Which is what brings me to today. It’s what brings to me typing out my sad, pathetic story of denial and hypocrisy. While I’ve spent my life as an advocate for LGBTQ+ rights and was more than eager to accept other people for whatever they might be, I wasn’t ready to accept myself.

Today, I am.

I never imagined myself as the sort of person to publicly “come out” because I also believed that it wasn’t anyone else’s problem. I never understood all the fuss. What did it matter if other people knew?

It’s only now that I realize that coming out isn’t for everyone else. I’m not doing this because I think other people need to know. I’m doing this because I needed to know. I needed to say it, to not feel like it was my dirty little secret that would only be dragged out into the light if I happened to find a girl I liked. I told myself I wasn’t lying by keeping it quiet, but a lie of omission is still not true.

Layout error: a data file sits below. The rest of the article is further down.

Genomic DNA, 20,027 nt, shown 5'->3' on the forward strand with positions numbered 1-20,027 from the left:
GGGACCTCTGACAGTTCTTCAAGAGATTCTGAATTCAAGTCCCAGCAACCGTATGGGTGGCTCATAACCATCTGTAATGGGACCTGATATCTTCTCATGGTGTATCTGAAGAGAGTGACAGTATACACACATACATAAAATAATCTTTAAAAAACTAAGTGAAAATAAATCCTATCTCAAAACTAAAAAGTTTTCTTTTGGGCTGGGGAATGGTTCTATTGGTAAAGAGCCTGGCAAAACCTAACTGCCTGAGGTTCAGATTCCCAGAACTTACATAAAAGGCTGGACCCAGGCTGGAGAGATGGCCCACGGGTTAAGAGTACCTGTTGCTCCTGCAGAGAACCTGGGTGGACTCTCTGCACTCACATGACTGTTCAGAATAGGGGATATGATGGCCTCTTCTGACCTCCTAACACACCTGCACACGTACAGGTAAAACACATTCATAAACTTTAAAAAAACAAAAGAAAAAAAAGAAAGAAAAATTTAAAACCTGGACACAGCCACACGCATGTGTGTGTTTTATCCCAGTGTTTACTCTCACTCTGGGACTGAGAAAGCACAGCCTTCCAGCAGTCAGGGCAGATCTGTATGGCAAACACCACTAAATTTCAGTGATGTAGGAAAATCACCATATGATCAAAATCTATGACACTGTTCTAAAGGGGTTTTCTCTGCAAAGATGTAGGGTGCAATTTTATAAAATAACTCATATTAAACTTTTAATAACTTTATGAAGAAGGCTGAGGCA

I’m tired of lying and skirting and tiptoeing about without actually saying it. I know that there will be backlash. I know that there will be people in my life who can’t accept this fact. I know that there are going to be hard times and hurtful words and more tears (I may or may not be currently crying) ahead of me, but for the first time in my life I am not afraid to face that. I finally feel like I am me, without restraint.

Tomorrow can do as it wishes; for today, I am out and I am free.

{Writing Wednesday} – “It was the Only Road…”

Writing Prompts. Every writer has used them at some point in their career, (whether willingly or not.) They’re like an adrenaline shot to your muse. You know, usually.

Looking for a way to keep our writing fresh and versatile, my friend Anna and I are going to be starting a prompt inspired post that we call Writing Wednesdays.